Explore all towns that were once royal powerhouses
Over the centuries after Bulgarians settled in the Balkans, they moved capital more than once – sometimes for political reasons, sometimes for strategy, sometimes out of despair. Some of these places became the beating heart of a state commanding vast territories. Others were the seats of ambitious lords trying to carve their own place out of a contested political map. Here is a list of the most important and interesting official and alternative Bulgarian capitals, in chronological order. They cover, in broad strokes, some 13 centuries of Bulgarian history. As the nation's fortunes and politics fluctuated, some of these are no longer in Bulgaria proper. Ironically, the city that was the official capital of Bulgaria for about 700 years, has never been a part of Bulgaria. How is this possible? Read on.
Where: Northeastern Bulgaria
When the horse-riding Proto-Bulgarians, led by Khan Asparuh, came to the Balkans in the late 7th century, they settled at a place called The Onglos. Byzantine historians and archaeological research do not agree on the exact location of The Onglos, but today it is widely believed that it was somewhere in the vast Danube delta. There, in 680, the Bulgarians defeated the Byzantines. The peace treaty signed in 681 is the official beginning of the Bulgarian state.
Pliska's Grand Basilica was built in the 9th century as part of a huge monastic compound and was among the largest in the Balkans. It was rebuilt in the 1980s and "restored," to much controversy, in the 2010s
Asparuh's men then crossed the Danube, settled in what is now northeastern Bulgaria and allied themselves with the local Slavs, who had arrived a century earlier. Asparuh chose the open plain as the best place for his new capital, Pliska. The city spread over an area of 6,000 acres and saw 20 rulers in its 212 years as a capital. It was defended by several fortification walls, providing shelter for the ordinary inhabitants, the noblemen and the ruler's inner circle, who lived in a spacious palace with central heating and baths. The capital suffered great damage in 811, when the army of the Byzantine Emperor Nicephoros I pillaged it and massacred the inhabitants, but the city was soon restored.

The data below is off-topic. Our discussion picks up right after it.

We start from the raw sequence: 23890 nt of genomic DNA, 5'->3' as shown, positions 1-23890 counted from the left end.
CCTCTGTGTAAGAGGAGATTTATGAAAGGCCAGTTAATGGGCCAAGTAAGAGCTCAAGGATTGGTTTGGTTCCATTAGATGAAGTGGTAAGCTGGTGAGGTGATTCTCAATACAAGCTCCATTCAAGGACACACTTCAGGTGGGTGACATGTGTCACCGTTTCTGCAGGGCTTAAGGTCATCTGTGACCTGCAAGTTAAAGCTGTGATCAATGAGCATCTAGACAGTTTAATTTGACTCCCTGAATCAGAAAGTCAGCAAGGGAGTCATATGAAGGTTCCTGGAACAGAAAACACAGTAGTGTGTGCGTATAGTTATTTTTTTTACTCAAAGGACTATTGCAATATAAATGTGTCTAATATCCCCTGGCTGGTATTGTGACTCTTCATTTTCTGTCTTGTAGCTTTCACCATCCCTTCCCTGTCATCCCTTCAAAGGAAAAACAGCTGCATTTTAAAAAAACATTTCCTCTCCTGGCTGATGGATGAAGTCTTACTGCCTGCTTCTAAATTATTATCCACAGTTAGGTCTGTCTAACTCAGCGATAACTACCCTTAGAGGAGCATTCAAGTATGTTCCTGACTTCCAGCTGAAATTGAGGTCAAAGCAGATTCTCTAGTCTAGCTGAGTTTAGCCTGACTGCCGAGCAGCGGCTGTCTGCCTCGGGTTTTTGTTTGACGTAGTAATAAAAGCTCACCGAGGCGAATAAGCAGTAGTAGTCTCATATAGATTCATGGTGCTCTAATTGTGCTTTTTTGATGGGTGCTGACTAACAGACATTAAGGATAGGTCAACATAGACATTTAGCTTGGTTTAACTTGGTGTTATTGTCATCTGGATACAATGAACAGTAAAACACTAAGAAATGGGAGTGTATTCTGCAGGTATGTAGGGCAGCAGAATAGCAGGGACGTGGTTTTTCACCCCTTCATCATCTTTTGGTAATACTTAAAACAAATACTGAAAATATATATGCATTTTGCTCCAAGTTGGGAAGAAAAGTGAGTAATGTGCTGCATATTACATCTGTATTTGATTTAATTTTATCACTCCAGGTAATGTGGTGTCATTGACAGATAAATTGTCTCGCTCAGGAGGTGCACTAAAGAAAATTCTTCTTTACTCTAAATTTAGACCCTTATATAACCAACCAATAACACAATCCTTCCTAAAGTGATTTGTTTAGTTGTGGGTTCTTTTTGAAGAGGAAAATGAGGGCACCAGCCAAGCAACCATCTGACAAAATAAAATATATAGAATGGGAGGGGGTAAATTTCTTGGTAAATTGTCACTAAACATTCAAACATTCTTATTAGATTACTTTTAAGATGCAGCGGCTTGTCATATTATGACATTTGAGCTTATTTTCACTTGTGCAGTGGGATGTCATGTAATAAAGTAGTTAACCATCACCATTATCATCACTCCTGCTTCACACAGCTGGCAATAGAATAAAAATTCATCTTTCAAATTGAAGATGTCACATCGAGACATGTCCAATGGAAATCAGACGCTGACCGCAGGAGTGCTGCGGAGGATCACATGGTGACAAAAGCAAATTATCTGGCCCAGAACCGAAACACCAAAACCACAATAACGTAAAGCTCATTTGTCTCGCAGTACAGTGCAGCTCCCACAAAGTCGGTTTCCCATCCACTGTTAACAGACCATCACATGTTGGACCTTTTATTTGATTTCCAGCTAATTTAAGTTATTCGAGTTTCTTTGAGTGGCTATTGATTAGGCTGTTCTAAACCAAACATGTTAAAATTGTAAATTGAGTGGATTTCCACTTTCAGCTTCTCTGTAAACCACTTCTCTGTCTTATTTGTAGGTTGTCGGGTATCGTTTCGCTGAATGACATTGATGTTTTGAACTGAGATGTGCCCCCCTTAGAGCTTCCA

Over the centuries much of the ruins of Pliska were lost as local people salvaged materials to build homes, and British engineers used them for the construction of the Ruse-Varna railway in the 1860s. Pliska was rediscovered in the late 19th century. Its remains, however, were deemed too uninteresting for modern tourists and in the 1970s–1980s parts of the fortifications and the Grand Basilica were rebuilt with dubious accuracy and results.
Where: Northeastern Bulgaria
Preslav, at the foot of the Stara Planina mountain range, was chosen as the capital in dramatic circumstances. After proclaiming Bulgaria a Christian state (864), Prince Boris I withdrew from society, leaving the power to his eldest son, Vladimir, in 889. Vladimir decided to bring back paganism. Enraged, Boris left his monastery, dethroned the apostate and had his eyes poked out. Then he installed in his place another son, Byzantine-educated Simeon. In a symbolic breach with the pagan past, the capital was moved to Preslav. The ambitious Simeon turned it into a gem of a city, one that claimed to rival the wealth and beauty of Constantinople itself (it did not, but the endeavour nevertheless produced impressive results). Soon, however, the Byzantines started to prevail in the centuries-long cat-and-mouse game with the Bulgarians. Preslav was sacked by the Russians and the Byzantines in 970-971. The northeast was lost. The centre of struggling Bulgaria moved westwards.